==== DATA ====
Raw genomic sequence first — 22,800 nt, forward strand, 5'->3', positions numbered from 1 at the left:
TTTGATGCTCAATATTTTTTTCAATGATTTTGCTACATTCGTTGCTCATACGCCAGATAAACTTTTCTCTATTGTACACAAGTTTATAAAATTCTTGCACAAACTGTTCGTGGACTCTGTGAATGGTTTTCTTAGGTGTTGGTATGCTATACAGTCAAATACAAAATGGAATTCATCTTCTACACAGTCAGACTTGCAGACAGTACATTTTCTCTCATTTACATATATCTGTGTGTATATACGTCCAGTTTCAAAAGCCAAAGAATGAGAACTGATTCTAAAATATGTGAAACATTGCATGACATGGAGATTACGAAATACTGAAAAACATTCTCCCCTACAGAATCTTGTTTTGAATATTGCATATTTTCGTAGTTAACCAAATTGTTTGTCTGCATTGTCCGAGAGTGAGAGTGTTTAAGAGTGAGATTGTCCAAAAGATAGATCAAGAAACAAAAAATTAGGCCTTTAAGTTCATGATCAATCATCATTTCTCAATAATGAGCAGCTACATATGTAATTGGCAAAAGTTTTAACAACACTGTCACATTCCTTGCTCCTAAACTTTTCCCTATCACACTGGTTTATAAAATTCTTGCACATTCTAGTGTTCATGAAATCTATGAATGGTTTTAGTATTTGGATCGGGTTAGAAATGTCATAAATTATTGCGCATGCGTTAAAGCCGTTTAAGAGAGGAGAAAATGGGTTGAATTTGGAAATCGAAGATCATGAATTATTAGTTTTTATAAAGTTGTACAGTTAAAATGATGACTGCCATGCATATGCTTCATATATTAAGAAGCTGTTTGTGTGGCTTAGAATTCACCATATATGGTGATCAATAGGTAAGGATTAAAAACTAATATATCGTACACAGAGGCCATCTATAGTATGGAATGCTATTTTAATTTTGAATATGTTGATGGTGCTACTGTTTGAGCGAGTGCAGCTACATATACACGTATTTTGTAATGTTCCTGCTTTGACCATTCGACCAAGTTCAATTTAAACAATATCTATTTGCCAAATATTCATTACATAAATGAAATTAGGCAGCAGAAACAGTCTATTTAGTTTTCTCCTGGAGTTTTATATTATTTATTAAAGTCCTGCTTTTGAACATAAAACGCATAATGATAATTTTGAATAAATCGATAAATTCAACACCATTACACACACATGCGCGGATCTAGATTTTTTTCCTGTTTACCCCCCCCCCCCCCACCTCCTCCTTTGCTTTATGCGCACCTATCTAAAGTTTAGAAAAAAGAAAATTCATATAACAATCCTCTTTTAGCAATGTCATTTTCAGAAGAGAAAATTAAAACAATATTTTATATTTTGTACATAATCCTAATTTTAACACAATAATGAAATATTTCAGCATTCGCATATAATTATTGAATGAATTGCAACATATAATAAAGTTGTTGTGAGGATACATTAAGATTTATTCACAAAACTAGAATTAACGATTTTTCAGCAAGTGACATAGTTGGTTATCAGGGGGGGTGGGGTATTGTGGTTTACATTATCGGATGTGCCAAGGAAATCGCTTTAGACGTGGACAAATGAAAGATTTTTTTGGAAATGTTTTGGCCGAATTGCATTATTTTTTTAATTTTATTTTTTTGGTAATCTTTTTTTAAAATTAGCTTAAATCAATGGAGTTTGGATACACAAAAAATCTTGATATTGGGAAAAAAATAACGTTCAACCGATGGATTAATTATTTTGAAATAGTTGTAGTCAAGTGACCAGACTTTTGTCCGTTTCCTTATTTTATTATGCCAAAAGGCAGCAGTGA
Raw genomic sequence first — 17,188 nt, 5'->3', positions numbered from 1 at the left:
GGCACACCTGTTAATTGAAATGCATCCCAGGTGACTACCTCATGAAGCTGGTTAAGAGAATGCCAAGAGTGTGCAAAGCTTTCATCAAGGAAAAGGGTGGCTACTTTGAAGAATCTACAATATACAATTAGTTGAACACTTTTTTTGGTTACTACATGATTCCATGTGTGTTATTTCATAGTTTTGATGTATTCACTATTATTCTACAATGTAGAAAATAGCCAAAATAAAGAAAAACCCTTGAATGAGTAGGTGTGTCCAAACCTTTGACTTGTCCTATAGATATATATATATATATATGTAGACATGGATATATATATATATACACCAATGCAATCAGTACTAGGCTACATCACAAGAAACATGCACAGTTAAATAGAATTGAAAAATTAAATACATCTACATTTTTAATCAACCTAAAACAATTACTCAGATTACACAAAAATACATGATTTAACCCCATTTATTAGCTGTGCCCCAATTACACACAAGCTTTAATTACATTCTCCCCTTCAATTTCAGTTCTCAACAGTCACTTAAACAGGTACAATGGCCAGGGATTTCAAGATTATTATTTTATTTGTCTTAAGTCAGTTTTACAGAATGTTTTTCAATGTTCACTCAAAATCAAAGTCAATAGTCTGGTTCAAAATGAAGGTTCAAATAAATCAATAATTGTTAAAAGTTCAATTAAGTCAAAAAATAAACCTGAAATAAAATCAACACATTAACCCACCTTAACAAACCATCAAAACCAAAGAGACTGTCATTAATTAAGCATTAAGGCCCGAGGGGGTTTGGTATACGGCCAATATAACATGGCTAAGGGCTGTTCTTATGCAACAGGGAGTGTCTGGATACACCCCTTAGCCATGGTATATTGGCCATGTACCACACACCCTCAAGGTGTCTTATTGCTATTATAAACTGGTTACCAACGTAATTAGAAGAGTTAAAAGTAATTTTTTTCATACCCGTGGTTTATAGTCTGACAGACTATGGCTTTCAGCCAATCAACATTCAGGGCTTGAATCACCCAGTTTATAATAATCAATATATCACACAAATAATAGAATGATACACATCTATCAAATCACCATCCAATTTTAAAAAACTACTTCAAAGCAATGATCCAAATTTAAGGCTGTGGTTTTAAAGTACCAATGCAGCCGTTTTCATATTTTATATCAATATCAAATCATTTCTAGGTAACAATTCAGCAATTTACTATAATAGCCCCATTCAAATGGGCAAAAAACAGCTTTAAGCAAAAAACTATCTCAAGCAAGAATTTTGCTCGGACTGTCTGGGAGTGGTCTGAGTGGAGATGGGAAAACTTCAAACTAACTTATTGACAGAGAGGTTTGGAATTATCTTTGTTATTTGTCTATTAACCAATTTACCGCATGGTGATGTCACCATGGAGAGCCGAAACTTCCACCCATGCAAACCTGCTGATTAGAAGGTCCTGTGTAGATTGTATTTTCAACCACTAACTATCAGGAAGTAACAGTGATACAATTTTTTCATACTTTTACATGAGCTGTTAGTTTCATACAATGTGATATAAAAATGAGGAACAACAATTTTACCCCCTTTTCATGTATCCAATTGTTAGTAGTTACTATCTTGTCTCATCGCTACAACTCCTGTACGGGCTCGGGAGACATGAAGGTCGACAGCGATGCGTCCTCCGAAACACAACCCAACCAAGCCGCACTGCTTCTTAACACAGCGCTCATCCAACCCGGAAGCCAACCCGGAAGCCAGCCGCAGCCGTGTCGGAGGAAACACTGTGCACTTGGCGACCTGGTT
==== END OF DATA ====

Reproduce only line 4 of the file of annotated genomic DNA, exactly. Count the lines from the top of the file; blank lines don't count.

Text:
GGCACACCTGTTAATTGAAATGCATCCCAGGTGACTACCTCATGAAGCTGGTTAAGAGAATGCCAAGAGTGTGCAAAGCTTTCATCAAGGAAAAGGGTGGCTACTTTGAAGAATCTACAATATACAATTAGTTGAACACTTTTTTTGGTTACTACATGATTCCATGTGTGTTATTTCATAGTTTTGATGTATTCACTATTATTCTACAATGTAGAAAATAGCCAAAATAAAGAAAAACCCTTGAATGAGTAGGTGTGTCCAAACCTTTGACTTGTCCTATAGATATATATATATATATATGTAGACATGGATATATATATATATACACCAATGCAATCAGTACTAGGCTACATCACAAGAAACATGCACAGTTAAATAGAATTGAAAAATTAAATACATCTACATTTTTAATCAACCTAAAACAATTACTCAGATTACACAAAAATACATGATTTAACCCCATTTATTAGCTGTGCCCCAATTACACACAAGCTTTAATTACATTCTCCCCTTCAATTTCAGTTCTCAACAGTCACTTAAACAGGTACAATGGCCAGGGATTTCAAGATTATTATTTTATTTGTCTTAAGTCAGTTTTACAGAATGTTTTTCAATGTTCACTCAAAATCAAAGTCAATAGTCTGGTTCAAAATGAAGGTTCAAATAAATCAATAATTGTTAAAAGTTCAATTAAGTCAAAAAATAAACCTGAAATAAAATCAACACATTAACCCACCTTAACAAACCATCAAAACCAAAGAGACTGTCATTAATTAAGCATTAAGGCCCGAGGGGGTTTGGTATACGGCCAATATAACATGGCTAAGGGCTGTTCTTATGCAACAGGGAGTGTCTGGATACACCCCTTAGCCATGGTATATTGGCCATGTACCACACACCCTCAAGGTGTCTTATTGCTATTATAAACTGGTTACCAACGTAATTAGAAGAGTTAAAAGTAATTTTTTTCATACCCGTGGTTTATAGTCTGACAGACTATGGCTTTCAGCCAATCAACATTCAGGGCTTGAATCACCCAGTTTATAATAATCAATATATCACACAAATAATAGAATGATACACATCTATCAAATCACCATCCAATTTTAAAAAACTACTTCAAAGCAATGATCCAAATTTAAGGCTGTGGTTTTAAAGTACCAATGCAGCCGTTTTCATATTTTATATCAATATCAAATCATTTCTAGGTAACAATTCAGCAATTTACTATAATAGCCCCATTCAAATGGGCAAAAAACAGCTTTAAGCAAAAAACTATCTCAAGCAAGAATTTTGCTCGGACTGTCTGGGAGTGGTCTGAGTGGAGATGGGAAAACTTCAAACTAACTTATTGACAGAGAGGTTTGGAATTATCTTTGTTATTTGTCTATTAACCAATTTACCGCATGGTGATGTCACCATGGAGAGCCGAAACTTCCACCCATGCAAACCTGCTGATTAGAAGGTCCTGTGTAGATTGTATTTTCAACCACTAACTATCAGGAAGTAACAGTGATACAATTTTTTCATACTTTTACATGAGCTGTTAGTTTCATACAATGTGATATAAAAATGAGGAACAACAATTTTACCCCCTTTTCATGTATCCAATTGTTAGTAGTTACTATCTTGTCTCATCGCTACAACTCCTGTACGGGCTCGGGAGACATGAAGGTCGACAGCGATGCGTCCTCCGAAACACAACCCAACCAAGCCGCACTGCTTCTTAACACAGCGCTCATCCAACCCGGAAGCCAACCCGGAAGCCAGCCGCAGCCGTGTCGGAGGAAACACTGTGCACTTGGCGACCTGGTT